Originally printed in Marketplace April 15, 2008
Since this issue date is the date of Tax Day, you will doubtless read somewhere these words from Supreme Court Justice Oliver Wendell Holmes Jr., which are posted above the front door of the Internal Revenue Service in Washington, D.C.: “Taxes are the price we pay for a civilized society.”
Few people remember another quote from Holmes: “Any tax is a discouragement and therefore a regulation so far as it goes.”
The income tax, authorized by the 16th Amendment to the Constitution, is 95 years old this year. (No public celebration is being planned.) The first income tax law included rates from 1 percent on the first $20,000 of income (more than $660,000 in today’s dollars) to 7 percent for incomes of $500,000 and more (almost $17 million in today’s dollars). Fewer than 1 percent of people paid income taxes, and, according to the Tax Foundation, taxes took up just 5.2 percent of income in 1913.
Today, 30.8 percent of our income is gobbled up by various taxes — more than the average costs of food, clothing and housing combined, according to the Tax Foundation. Despite this, Gov. James Doyle and our state legislators have competing “budget repair” plans that leave budget shortfalls of $1.42 billion in Doyle’s plan and $1.65 billion in the Assembly Republican plan, as of this writing. (The fact that Congress can’t create a balanced budget goes without saying.)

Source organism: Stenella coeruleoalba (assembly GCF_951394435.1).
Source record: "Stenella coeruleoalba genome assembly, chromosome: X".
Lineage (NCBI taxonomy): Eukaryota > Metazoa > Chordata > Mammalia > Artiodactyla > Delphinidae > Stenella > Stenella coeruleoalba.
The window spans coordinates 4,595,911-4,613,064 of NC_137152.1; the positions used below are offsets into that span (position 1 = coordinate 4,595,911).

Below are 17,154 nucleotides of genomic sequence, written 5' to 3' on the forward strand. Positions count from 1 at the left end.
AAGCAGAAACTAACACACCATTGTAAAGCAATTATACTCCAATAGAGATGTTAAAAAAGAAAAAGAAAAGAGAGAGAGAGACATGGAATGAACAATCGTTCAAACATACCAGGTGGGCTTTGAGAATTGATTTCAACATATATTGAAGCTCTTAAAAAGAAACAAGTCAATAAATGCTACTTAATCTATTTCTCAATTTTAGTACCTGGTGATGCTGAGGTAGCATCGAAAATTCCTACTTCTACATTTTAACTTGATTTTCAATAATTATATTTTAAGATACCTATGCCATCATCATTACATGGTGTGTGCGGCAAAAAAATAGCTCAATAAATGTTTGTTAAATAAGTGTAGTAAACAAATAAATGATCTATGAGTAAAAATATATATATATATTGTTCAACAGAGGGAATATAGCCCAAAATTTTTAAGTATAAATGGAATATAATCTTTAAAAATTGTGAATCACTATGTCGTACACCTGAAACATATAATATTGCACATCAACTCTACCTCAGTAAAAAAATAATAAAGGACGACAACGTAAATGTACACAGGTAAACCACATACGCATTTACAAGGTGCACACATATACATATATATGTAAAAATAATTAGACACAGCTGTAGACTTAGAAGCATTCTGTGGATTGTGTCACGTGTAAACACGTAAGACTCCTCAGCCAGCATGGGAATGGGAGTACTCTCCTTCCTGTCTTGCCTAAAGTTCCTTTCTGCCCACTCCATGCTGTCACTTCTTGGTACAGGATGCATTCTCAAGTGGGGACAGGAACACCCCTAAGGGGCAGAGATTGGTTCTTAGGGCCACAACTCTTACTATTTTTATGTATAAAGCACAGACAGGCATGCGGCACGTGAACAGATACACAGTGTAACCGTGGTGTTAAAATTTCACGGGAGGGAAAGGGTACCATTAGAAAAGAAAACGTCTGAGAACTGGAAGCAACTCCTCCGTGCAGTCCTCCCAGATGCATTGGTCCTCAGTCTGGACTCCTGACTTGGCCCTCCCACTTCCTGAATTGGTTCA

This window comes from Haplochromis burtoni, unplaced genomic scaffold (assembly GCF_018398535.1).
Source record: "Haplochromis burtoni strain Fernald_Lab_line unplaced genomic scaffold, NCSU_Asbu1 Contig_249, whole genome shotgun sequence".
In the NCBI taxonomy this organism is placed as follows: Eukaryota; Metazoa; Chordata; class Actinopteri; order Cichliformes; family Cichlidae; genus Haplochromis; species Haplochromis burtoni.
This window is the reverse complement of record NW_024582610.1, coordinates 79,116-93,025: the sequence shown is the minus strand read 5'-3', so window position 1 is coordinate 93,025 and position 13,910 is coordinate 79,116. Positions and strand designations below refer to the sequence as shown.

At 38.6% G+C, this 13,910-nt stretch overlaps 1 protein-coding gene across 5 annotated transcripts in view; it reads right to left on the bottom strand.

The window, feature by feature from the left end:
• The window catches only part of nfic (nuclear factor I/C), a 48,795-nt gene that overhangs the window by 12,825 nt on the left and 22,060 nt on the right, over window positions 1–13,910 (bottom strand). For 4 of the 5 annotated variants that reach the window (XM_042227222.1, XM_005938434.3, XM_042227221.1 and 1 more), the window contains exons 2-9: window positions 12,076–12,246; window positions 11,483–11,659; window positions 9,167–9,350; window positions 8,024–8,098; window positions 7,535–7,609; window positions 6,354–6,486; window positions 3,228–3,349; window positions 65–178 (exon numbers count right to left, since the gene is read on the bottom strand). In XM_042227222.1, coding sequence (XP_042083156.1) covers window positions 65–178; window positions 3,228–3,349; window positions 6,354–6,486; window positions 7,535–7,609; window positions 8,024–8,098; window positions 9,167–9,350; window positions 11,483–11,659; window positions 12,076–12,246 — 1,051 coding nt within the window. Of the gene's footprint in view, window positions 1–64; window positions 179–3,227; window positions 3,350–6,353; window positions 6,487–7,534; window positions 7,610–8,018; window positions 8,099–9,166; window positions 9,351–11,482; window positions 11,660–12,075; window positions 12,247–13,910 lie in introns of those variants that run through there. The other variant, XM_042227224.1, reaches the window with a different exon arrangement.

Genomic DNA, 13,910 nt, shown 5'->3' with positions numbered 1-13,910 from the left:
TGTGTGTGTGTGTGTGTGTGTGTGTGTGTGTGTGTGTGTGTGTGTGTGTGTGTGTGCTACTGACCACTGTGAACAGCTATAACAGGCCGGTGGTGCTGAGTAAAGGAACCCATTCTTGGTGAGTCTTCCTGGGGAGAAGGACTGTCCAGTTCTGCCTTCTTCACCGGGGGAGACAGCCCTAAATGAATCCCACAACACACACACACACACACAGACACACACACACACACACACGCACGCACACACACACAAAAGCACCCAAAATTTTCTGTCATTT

You may have noticed that one set of candidates for elective office believes you should pay more in taxes than you already do. Both Barack Obama and Hillary Clinton have announced their support of allowing what have been called the “Bush tax cuts” to die when they are set to expire in 2010. (Elimination of a tax cut is in fact a tax increase; if the rate you pay increases, your taxes have in fact increased.) At some point, I assume someone will seriously suggest the following simple tax plan:
1. Write down all your income from the past year.
2. Send it all to us.
Anyone who really believes that person’s taxes are too low can make a gift to reduce the federal debt, of course. (Send your checks to: Bureau of the Public Debt, Attention: Department G, P.O. Box 2188, Parkersburg, WV 26106-2188.) It seems to me, though, that if there are people who truly believe our taxes are too low — and, by extension, believe that the government knows better how to handle their money than those people — the government should accommodate them in a more direct fashion than making them write a check to the feds.
Thus, my modest proposal: I believe that taxes should be raised on anyone who believes that their own taxes are not high enough. This would cover anyone who votes for the Democrat in the November presidential election, since both Obama and Clinton do not want those Bush tax cuts to continue, or any other election in which there is a clear choice between someone who wants to cut taxes (Republicans who are not RINOs, Republicans In Name Only) and someone who believes the converse.